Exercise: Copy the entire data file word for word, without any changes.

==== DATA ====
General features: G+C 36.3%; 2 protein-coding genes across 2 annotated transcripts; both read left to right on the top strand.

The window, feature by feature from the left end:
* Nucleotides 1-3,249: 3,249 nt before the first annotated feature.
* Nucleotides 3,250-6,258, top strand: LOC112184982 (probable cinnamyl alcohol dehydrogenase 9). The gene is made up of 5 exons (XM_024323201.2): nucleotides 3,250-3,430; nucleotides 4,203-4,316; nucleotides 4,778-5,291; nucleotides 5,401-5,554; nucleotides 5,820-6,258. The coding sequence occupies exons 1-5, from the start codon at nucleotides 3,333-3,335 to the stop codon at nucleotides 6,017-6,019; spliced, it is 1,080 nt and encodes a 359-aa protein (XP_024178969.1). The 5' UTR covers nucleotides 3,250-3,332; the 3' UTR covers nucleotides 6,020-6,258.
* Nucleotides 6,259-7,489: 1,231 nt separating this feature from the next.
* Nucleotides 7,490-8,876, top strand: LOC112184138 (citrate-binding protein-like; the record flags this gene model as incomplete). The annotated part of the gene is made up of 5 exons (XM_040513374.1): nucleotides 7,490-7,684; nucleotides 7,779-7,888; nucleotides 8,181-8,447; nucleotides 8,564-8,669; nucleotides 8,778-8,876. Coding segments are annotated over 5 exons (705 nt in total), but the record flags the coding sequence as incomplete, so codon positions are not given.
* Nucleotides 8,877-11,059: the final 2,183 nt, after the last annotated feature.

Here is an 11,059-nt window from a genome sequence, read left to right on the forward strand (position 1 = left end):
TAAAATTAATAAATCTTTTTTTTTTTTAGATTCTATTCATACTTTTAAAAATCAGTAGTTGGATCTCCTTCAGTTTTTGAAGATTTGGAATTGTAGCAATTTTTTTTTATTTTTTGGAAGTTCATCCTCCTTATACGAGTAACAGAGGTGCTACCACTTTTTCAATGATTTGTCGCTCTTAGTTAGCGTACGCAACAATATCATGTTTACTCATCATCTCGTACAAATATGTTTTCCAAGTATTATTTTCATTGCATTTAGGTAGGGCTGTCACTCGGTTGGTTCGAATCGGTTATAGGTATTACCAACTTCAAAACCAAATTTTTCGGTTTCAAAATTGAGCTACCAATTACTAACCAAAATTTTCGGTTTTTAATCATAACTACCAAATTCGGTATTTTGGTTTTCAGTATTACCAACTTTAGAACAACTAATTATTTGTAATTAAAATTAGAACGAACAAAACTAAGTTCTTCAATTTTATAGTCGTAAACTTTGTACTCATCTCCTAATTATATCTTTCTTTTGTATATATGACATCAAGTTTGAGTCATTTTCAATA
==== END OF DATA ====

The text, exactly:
General features: G+C 36.3%; 2 protein-coding genes across 2 annotated transcripts; both read left to right on the top strand.

The window, feature by feature from the left end:
* Nucleotides 1-3,249: 3,249 nt before the first annotated feature.
* Nucleotides 3,250-6,258, top strand: LOC112184982 (probable cinnamyl alcohol dehydrogenase 9). The gene is made up of 5 exons (XM_024323201.2): nucleotides 3,250-3,430; nucleotides 4,203-4,316; nucleotides 4,778-5,291; nucleotides 5,401-5,554; nucleotides 5,820-6,258. The coding sequence occupies exons 1-5, from the start codon at nucleotides 3,333-3,335 to the stop codon at nucleotides 6,017-6,019; spliced, it is 1,080 nt and encodes a 359-aa protein (XP_024178969.1). The 5' UTR covers nucleotides 3,250-3,332; the 3' UTR covers nucleotides 6,020-6,258.
* Nucleotides 6,259-7,489: 1,231 nt separating this feature from the next.
* Nucleotides 7,490-8,876, top strand: LOC112184138 (citrate-binding protein-like; the record flags this gene model as incomplete). The annotated part of the gene is made up of 5 exons (XM_040513374.1): nucleotides 7,490-7,684; nucleotides 7,779-7,888; nucleotides 8,181-8,447; nucleotides 8,564-8,669; nucleotides 8,778-8,876. Coding segments are annotated over 5 exons (705 nt in total), but the record flags the coding sequence as incomplete, so codon positions are not given.
* Nucleotides 8,877-11,059: the final 2,183 nt, after the last annotated feature.

Here is an 11,059-nt window from a genome sequence, read left to right on the forward strand (position 1 = left end):
TAAAATTAATAAATCTTTTTTTTTTTTAGATTCTATTCATACTTTTAAAAATCAGTAGTTGGATCTCCTTCAGTTTTTGAAGATTTGGAATTGTAGCAATTTTTTTTTATTTTTTGGAAGTTCATCCTCCTTATACGAGTAACAGAGGTGCTACCACTTTTTCAATGATTTGTCGCTCTTAGTTAGCGTACGCAACAATATCATGTTTACTCATCATCTCGTACAAATATGTTTTCCAAGTATTATTTTCATTGCATTTAGGTAGGGCTGTCACTCGGTTGGTTCGAATCGGTTATAGGTATTACCAACTTCAAAACCAAATTTTTCGGTTTCAAAATTGAGCTACCAATTACTAACCAAAATTTTCGGTTTTTAATCATAACTACCAAATTCGGTATTTTGGTTTTCAGTATTACCAACTTTAGAACAACTAATTATTTGTAATTAAAATTAGAACGAACAAAACTAAGTTCTTCAATTTTATAGTCGTAAACTTTGTACTCATCTCCTAATTATATCTTTCTTTTGTATATATGACATCAAGTTTGAGTCATTTTCAATA